While these fights often degenerated into hurling poison-tipped psychological theories at each other, or anything else that happened to be lying around, they did provide a relief from our helplessness in dealing with our irrational, insatiable children. I couldn't make them stop crying, or eat, or go to sleep, with my rational, verbal abilities. Fighting with my wife made me feel powerful, even useful, as I sought to convince her of her mistakes in raising our children. She would at least listen to me.

I hated sharing my wife. My children claimed her heart, as once only I had. They mobilized her energies in ways I've never been able to. I could perhaps take delight in witnessing their intimacy, but I was not part of it. I felt like I had lost her to someone more tender and lovely than me. I was right.

As a man in our culture, I had grown accustomed to my preferred status. I hated being in a supportive, secondary role. When my son bumped his head, or when my daughter got scared of lightning, they wanted their mommy, not me. They started life inside her, first knew her heartbeat and her voice, wanted her milk and felt her closeness as safety. Knowing I will never experience all the sweetness of being a mother continues to sadden me.

The sound of my children's crying, particularly as infants, had the same power as music to reach down inside me and conjure up long-buried memories or feelings. Even before I could think about it, their crying returned me to a world of fright and confusion that I was glad to have left the first time. This crying could even blur my distinctions between them and me. I would feel as if I were the child in pain. It's gotten much better now, since they can talk, and can even accommodate me when I yell, "Stop that crying!"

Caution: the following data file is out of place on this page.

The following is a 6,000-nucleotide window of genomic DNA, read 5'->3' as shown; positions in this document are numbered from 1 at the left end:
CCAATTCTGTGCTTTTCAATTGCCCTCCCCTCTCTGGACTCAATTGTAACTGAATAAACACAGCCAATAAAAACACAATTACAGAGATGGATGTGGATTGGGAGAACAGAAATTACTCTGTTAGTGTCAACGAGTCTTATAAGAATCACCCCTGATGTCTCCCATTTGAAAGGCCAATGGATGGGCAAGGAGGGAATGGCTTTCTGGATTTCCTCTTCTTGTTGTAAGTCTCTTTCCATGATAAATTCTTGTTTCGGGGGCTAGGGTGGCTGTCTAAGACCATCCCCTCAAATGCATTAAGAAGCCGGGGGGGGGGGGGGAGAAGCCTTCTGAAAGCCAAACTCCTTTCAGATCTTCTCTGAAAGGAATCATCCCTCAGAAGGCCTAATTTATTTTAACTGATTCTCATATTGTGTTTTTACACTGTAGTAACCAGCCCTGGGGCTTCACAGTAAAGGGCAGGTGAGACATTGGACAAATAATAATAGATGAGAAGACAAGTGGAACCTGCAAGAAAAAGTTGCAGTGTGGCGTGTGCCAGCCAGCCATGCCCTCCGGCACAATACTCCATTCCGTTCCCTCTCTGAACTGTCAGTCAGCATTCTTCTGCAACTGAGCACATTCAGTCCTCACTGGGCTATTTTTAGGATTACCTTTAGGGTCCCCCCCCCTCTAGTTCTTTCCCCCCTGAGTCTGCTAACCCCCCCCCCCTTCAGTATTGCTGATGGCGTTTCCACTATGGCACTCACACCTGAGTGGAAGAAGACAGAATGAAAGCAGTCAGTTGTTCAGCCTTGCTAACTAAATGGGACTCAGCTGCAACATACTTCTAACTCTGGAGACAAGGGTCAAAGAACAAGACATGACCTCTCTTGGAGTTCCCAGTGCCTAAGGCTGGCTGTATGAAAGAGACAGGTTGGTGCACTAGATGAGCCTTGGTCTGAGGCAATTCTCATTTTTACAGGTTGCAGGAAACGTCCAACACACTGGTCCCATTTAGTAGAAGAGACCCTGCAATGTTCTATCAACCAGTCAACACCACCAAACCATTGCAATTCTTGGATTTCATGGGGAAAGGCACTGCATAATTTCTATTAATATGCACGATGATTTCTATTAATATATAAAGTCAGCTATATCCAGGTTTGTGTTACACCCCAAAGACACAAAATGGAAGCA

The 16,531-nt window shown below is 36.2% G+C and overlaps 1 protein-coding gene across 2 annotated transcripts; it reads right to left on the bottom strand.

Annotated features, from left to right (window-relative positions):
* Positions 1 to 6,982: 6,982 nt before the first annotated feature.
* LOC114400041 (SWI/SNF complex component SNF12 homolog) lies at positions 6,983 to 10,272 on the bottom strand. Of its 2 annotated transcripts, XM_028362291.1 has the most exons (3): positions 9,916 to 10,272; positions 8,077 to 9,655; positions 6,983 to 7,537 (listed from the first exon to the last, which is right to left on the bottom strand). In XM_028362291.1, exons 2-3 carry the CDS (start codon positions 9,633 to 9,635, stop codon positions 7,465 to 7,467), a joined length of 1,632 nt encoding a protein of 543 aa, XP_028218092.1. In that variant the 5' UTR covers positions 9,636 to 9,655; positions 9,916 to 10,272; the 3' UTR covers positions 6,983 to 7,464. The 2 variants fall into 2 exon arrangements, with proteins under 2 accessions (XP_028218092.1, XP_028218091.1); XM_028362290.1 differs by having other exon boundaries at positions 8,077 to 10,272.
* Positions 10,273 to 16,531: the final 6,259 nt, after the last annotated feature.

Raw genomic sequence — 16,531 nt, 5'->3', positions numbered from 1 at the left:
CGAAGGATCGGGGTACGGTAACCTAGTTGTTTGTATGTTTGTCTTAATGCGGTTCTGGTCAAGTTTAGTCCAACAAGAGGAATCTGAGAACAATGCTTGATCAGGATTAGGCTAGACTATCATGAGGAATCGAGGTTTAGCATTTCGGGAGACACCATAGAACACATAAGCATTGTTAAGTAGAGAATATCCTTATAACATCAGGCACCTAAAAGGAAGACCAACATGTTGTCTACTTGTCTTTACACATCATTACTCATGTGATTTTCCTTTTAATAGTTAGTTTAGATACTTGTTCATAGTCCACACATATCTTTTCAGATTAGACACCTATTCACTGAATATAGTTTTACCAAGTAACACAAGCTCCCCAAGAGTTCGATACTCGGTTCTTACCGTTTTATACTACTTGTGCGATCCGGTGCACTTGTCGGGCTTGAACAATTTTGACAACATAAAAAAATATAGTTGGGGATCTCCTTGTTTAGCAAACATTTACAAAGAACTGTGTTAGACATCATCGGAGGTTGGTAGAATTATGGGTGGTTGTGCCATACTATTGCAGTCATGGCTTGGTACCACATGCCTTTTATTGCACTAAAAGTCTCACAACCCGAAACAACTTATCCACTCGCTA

It was comforting to me to see the father that Dustin Hoffman portrayed in "Kramer vs. Kramer" struggle with the same career conflict I have felt. He couldn't love and care for his child, and pursue his career with undivided energy, any more than I could. I now understand why there was such a complete division of labor in the traditional family. It made things a lot simpler for dad.

My kids were also not up to all the complicated adult needs I had for a sense of engagement or success in the world. After all, they would tell me in their own way, we've got our own troubles. Yet when the feelings of failure start running around inside my head, the kids, and all their needs, have been easy to blame.

Sometimes I didn't get mad at my children, or my wife. I hid my anger under the guise of protecting them from anyone's hostility, including mine. This mental gyration left me trapped, unable to express how furious all the demands of being a parent made me feel. I retreated, as I've seen many other men do, trying to find what relief I could elsewhere. I was running up to 90 miles a week. It wasn't worth it. I missed my family too much. They all now get more of me, including my hostility.

In short, being a parent has often made me very unhappy. It's no fun seeing how selfish, or angry, or limited I am. The happiness I experience in being with my children gives me the resolve to go through these hard times. But it's a piece of work, being a parent.